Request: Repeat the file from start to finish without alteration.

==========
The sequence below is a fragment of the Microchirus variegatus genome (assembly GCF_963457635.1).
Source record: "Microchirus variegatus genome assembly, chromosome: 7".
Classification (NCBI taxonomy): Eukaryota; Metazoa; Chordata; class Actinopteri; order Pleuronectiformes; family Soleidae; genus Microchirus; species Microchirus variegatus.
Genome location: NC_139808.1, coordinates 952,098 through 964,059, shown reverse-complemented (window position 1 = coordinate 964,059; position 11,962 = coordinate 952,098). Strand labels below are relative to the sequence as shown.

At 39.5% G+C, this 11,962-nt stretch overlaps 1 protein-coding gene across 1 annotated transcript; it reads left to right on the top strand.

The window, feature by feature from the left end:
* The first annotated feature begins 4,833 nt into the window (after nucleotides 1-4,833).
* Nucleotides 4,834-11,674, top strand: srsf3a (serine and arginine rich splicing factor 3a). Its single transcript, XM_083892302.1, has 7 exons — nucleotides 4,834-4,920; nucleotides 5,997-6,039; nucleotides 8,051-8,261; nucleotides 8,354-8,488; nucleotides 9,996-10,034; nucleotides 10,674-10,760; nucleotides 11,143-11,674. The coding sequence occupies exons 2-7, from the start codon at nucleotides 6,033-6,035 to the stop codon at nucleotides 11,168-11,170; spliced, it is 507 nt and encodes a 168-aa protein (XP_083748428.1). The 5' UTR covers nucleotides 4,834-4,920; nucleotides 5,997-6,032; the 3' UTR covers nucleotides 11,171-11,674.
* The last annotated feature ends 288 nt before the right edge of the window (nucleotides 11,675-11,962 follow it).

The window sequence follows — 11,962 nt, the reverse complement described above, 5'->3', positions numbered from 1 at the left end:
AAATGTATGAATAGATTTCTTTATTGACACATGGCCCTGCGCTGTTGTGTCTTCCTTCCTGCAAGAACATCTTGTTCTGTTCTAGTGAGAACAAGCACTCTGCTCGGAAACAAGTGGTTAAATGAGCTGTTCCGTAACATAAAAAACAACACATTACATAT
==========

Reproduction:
The sequence below is a fragment of the Microchirus variegatus genome (assembly GCF_963457635.1).
Source record: "Microchirus variegatus genome assembly, chromosome: 7".
Classification (NCBI taxonomy): Eukaryota; Metazoa; Chordata; class Actinopteri; order Pleuronectiformes; family Soleidae; genus Microchirus; species Microchirus variegatus.
Genome location: NC_139808.1, coordinates 952,098 through 964,059, shown reverse-complemented (window position 1 = coordinate 964,059; position 11,962 = coordinate 952,098). Strand labels below are relative to the sequence as shown.

At 39.5% G+C, this 11,962-nt stretch overlaps 1 protein-coding gene across 1 annotated transcript; it reads left to right on the top strand.

The window, feature by feature from the left end:
* The first annotated feature begins 4,833 nt into the window (after nucleotides 1-4,833).
* Nucleotides 4,834-11,674, top strand: srsf3a (serine and arginine rich splicing factor 3a). Its single transcript, XM_083892302.1, has 7 exons — nucleotides 4,834-4,920; nucleotides 5,997-6,039; nucleotides 8,051-8,261; nucleotides 8,354-8,488; nucleotides 9,996-10,034; nucleotides 10,674-10,760; nucleotides 11,143-11,674. The coding sequence occupies exons 2-7, from the start codon at nucleotides 6,033-6,035 to the stop codon at nucleotides 11,168-11,170; spliced, it is 507 nt and encodes a 168-aa protein (XP_083748428.1). The 5' UTR covers nucleotides 4,834-4,920; nucleotides 5,997-6,032; the 3' UTR covers nucleotides 11,171-11,674.
* The last annotated feature ends 288 nt before the right edge of the window (nucleotides 11,675-11,962 follow it).

The window sequence follows — 11,962 nt, the reverse complement described above, 5'->3', positions numbered from 1 at the left end:
AAATGTATGAATAGATTTCTTTATTGACACATGGCCCTGCGCTGTTGTGTCTTCCTTCCTGCAAGAACATCTTGTTCTGTTCTAGTGAGAACAAGCACTCTGCTCGGAAACAAGTGGTTAAATGAGCTGTTCCGTAACATAAAAAACAACACATTACATAT